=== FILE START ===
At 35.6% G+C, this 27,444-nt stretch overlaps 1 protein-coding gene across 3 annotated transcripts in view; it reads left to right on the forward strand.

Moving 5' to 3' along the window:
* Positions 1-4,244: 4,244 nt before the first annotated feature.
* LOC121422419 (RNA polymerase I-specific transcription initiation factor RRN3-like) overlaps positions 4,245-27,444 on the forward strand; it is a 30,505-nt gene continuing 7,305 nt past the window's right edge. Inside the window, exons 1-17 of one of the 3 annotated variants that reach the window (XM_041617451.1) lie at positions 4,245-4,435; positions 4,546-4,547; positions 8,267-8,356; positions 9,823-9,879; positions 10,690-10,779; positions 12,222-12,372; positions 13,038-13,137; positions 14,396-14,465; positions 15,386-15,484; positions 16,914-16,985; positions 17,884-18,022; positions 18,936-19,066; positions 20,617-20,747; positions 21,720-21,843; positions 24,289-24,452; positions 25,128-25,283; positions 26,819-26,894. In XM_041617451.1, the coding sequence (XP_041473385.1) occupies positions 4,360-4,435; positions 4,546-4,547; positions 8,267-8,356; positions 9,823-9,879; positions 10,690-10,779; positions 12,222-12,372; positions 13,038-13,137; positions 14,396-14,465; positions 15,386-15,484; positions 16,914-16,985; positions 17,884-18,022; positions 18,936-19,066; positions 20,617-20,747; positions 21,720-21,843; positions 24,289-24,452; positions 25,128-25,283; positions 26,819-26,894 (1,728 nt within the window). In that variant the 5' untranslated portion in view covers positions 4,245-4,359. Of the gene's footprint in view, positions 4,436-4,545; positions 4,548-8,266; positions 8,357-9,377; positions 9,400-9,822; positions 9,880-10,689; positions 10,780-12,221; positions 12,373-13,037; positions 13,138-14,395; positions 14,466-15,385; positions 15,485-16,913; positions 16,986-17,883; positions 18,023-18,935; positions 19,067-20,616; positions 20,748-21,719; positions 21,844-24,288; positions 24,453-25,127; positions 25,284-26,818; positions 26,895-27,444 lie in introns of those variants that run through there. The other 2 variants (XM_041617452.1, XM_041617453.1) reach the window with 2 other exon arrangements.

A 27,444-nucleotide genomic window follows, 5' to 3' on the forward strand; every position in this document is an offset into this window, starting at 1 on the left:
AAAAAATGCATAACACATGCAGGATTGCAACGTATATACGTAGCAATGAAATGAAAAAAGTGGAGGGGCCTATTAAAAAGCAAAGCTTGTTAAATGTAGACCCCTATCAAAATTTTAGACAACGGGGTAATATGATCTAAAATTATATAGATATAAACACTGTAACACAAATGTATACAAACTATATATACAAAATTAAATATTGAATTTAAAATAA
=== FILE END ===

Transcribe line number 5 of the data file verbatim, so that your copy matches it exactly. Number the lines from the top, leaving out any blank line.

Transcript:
A 27,444-nucleotide genomic window follows, 5' to 3' on the forward strand; every position in this document is an offset into this window, starting at 1 on the left: